It was furthermore observed:
" Thus it cannot be said that in the present case there is no prima facie finding by the learned Trial Court. Therefore, in the present facts and circumstances of the case, the said reported case cannot be of any help to the petitioners. It is clear that the learned Trial Court after having recorded its prima facie finding in respect of possession by the respective parties in respect of the 'B' schedule property, the learned Trial Court disposed of the application for injunction on contest."
9. The High Court noticed the discrepancies in the averments made by the plaintiffs at different stages of the proceedings and upon consideration of the rival submissions opined:
"It appears from the materials on record, as already discussed above, and after having considered the respective submissions made by the learned counsels for the respective parties, as already discussed above, that the defendant no. 1 has been in possession of the said flat no. 201 at all material times. Copies of certain documents which have been annexed to the affidavit-in-opposition, as discussed above, shows that the learned Trial Court was not in error in making a prima facie finding with regard to the respective possession of the parties in the 'B' schedule property. It further appears that the plaintiffs/ petitioners at the initial stage did not dispute the possession of the defendant no. 1 in respect of the said flat no. 201 but only at a later stage the plaintiffs/ petitioners became interested in denying the possession of the defendant no. 1 in respect of flat no. 201. The plaintiffs/ petitioners could not substantiate their claim in respect of the said flat no. 201 by any supporting document."
10. Mr. Haradhan Banerjee, learned counsel appearing on behalf of the appellants, submitted that keeping in view the nature of preliminary decree passed by the learned Civil Judge, the Trial Judge as also the High Court committed a serious error in passing the impugned judgment.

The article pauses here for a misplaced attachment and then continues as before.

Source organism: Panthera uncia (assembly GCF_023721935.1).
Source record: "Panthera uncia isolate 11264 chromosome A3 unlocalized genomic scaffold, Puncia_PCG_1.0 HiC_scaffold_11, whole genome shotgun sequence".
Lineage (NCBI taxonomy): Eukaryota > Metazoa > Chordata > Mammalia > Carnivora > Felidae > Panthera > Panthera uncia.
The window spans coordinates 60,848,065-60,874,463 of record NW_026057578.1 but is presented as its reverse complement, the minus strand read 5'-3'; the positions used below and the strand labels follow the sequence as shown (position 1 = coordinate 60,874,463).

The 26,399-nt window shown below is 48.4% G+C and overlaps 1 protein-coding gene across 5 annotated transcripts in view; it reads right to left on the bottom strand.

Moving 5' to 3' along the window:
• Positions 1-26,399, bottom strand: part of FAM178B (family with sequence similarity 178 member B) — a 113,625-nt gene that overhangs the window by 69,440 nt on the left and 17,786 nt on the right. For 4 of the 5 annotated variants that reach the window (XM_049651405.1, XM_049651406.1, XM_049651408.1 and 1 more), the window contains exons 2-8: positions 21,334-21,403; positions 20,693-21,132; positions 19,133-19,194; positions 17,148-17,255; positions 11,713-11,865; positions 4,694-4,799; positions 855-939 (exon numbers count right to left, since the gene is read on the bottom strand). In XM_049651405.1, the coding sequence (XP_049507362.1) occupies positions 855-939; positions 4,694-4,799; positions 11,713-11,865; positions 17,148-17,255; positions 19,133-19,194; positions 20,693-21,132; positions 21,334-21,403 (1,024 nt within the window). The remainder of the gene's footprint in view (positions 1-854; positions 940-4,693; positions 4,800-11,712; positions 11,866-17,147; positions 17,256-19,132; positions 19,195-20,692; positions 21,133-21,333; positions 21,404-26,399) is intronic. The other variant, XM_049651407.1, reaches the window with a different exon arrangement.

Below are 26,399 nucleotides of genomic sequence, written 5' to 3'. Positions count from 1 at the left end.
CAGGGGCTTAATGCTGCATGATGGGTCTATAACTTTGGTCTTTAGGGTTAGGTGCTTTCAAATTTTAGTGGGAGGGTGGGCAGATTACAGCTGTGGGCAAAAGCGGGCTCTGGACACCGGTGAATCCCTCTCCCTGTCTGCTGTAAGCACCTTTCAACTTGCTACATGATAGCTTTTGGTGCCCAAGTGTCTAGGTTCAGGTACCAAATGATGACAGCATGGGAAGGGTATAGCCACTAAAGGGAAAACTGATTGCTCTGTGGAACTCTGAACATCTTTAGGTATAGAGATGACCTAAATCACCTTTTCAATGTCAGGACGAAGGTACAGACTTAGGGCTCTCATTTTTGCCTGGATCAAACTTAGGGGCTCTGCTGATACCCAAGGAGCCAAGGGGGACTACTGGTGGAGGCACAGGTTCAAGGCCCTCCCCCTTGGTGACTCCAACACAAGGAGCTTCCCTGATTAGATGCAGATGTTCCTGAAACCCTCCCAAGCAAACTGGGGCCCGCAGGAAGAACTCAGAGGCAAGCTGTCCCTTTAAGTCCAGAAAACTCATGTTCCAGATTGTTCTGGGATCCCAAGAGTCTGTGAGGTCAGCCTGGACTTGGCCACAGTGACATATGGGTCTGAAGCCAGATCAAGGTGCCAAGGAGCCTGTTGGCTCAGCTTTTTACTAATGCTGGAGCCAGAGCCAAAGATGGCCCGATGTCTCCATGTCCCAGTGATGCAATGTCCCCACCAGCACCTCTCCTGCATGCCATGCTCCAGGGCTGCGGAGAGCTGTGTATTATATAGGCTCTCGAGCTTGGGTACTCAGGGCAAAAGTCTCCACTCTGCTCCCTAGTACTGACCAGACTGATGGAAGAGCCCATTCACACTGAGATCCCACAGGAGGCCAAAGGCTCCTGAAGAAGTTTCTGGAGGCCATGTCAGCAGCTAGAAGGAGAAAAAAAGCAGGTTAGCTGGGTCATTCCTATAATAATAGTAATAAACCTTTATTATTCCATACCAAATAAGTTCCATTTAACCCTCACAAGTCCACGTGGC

It was urged that the parties being co-owners and a final decree in the suit having not yet been passed, it is impermissible in law to pass an order of mandatory injunction and that too without arriving at a definite conclusion that the first respondent was in exclusive possession of Flat No. 201.
11. Mr. Animesh Kanti Ghosal, learned counsel appearing on behalf of the first respondent, on the other hand, would support the impugned judgment.
12. There cannot be any doubt or dispute as a general proposition of law that possession of one co-owner would be treated to be possession of all. This, however, in a case of this nature would not mean that where three flats have been allotted jointly to the parties, each one of them cannot be in occupation of one co-owner separately.
We have noticed hereinbefore that the plaintiffs appellants themselves in no uncertain terms admitted that by reason of mutual adjustment the parties had been in separate possession of three flats, viz., flat Nos. 201, 202 and 301. If they were in possession of the separate flats, plaintiffs as co-owners could not otherwise have made any attempt to dispossess the first respondent by putting a padlock. The padlock, according to the first respondent, as noticed hereinbefore, was put by the plaintiffs appellants immediately after the appeal preferred by them in the High Court was dismissed.